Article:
Skip to content

Advertisement

  • Research
  • Open Access

Distributed beamforming designs to improve physical layer security in wireless relay networks

EURASIP Journal on Advances in Signal Processing20142014:56

https://doi.org/10.1186/1687-6180-2014-56

  • Received: 13 March 2014
  • Accepted: 8 April 2014
  • Published:

The Erratum to this article has been published in EURASIP Journal on Advances in Signal Processing 2014 2014:129

Abstract

This paper investigates security-oriented beamforming designs in a relay network composed of a source-destination pair, multiple relays, and a passive eavesdropper. Unlike most of the earlier works, we assume that only statistical information of the relay-eavesdropper channels is known to the relays. We propose beamforming solutions for amplify-and-forward (AF) and decode-and-forward (DF) relay networks to improve secrecy capacity. In an AF network, the beamforming design is obtained by approximating a product of two correlated Rayleigh quotients to a single Rayleigh quotient using the Taylor series expansion. Our study reveals that in an AF network, the secrecy capacity does not always grow as the eavesdropper moves away from the relays or as total relay transmit power increases. Moreover, if the destination is nearer to the relays than the eavesdropper is, a suboptimal power is derived in closed form through monotonicity analysis of secrecy capacity. While in a DF network, secrecy capacity is a single Rayleigh quotient problem which can be easily solved. We also found that if the relay-eavesdropper distances are about the same, it is unnecessary to consider the eavesdropper in a DF network. Numerical results show that for either AF or DF relaying protocol, the proposed beamforming scheme provides higher secrecy capacity than traditional approaches.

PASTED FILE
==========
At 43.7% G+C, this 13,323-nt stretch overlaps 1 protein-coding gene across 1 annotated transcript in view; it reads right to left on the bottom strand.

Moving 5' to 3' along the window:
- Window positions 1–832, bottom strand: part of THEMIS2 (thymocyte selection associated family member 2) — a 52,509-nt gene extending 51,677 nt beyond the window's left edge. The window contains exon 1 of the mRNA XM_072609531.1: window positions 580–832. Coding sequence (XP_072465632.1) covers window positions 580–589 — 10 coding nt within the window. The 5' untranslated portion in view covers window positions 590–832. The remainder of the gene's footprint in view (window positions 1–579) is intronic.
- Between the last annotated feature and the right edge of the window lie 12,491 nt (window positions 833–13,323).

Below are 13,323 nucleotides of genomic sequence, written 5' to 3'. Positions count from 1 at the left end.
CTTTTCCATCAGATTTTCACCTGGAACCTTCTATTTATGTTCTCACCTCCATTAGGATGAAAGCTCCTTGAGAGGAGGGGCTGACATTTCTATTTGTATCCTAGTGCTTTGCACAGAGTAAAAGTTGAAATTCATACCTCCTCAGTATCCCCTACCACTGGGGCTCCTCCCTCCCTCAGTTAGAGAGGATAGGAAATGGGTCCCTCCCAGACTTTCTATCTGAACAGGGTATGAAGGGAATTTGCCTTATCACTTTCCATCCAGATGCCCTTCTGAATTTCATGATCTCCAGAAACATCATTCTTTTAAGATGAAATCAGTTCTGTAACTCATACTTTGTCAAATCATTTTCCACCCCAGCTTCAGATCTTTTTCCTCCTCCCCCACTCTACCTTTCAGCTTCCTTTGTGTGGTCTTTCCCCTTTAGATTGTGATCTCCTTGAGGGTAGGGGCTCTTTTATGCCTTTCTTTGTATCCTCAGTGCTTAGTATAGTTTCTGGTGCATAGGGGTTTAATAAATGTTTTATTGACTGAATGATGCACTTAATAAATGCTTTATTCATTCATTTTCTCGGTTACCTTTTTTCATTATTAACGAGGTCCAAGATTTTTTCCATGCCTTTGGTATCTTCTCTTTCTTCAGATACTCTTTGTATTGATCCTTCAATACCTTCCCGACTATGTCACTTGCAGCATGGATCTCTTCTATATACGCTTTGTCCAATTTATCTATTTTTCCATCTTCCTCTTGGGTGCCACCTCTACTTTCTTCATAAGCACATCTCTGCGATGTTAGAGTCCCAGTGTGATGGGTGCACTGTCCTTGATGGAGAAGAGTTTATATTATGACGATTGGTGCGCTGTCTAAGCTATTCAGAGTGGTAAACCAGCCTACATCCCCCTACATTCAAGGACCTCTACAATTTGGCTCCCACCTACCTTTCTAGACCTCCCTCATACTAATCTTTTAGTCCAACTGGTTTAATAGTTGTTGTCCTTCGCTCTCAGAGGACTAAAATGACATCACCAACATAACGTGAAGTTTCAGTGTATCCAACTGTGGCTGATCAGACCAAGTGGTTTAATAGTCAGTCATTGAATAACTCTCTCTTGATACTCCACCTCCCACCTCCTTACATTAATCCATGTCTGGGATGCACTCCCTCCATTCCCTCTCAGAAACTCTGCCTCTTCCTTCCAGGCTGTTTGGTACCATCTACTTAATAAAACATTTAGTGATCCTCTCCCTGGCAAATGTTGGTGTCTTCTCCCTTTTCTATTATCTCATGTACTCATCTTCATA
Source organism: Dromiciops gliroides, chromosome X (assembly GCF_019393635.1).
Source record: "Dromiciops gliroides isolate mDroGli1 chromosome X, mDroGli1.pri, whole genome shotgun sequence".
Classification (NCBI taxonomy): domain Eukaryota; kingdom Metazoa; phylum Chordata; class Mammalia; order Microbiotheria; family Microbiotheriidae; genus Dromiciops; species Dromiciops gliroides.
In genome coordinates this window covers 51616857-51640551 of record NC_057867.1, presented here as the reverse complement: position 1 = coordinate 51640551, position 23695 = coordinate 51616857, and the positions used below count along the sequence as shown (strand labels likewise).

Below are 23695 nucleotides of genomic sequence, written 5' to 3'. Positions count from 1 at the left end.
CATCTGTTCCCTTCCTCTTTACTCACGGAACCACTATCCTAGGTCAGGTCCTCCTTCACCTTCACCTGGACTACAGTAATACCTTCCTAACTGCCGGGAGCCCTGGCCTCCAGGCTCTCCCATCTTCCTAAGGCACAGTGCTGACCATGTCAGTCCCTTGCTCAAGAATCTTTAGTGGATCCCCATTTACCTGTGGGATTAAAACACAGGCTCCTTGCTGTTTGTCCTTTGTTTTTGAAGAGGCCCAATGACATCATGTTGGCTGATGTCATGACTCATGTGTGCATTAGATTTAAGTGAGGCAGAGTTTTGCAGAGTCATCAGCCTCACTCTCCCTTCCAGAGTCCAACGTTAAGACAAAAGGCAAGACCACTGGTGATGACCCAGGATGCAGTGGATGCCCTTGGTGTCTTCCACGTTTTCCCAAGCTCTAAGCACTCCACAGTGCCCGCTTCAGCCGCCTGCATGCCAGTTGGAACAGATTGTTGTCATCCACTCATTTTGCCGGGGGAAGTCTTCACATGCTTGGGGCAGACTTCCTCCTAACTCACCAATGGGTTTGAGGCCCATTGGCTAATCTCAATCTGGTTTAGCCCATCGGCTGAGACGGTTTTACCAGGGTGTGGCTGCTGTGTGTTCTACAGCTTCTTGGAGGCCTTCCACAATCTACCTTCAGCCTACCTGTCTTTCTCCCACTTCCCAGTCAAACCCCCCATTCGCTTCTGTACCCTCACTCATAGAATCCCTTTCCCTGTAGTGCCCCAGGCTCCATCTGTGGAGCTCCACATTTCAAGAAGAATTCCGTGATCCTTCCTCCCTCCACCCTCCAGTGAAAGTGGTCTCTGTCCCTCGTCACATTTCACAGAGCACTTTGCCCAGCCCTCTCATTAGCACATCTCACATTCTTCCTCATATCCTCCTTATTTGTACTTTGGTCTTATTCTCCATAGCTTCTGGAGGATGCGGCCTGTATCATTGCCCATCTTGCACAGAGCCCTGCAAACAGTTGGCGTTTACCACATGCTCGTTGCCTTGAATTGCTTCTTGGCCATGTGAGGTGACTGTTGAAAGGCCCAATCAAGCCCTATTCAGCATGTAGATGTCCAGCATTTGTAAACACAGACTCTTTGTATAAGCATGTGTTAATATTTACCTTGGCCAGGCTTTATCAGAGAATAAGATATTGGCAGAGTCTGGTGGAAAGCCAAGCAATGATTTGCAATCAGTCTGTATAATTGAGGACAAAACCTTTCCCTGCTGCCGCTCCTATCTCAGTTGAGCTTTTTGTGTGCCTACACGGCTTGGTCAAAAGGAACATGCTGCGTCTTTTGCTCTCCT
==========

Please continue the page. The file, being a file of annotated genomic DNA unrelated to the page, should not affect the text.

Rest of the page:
Keywords

  • Physical layer security
  • Wireless relay networks
  • Cooperative beamforming
  • Amplify-and-forward
  • Decode-and-forward
  • Secrecy capacity

1. Introduction

Cooperative communications, in which multiple nodes help each other transmit messages, has been widely acknowledged as an effective way to improve system performance [13]. However, due to the broadcast property of radio transmission, wireless communication is vulnerable to eavesdropping which consequently makes security schemes of great importance as a promising approach to communicate confidential messages.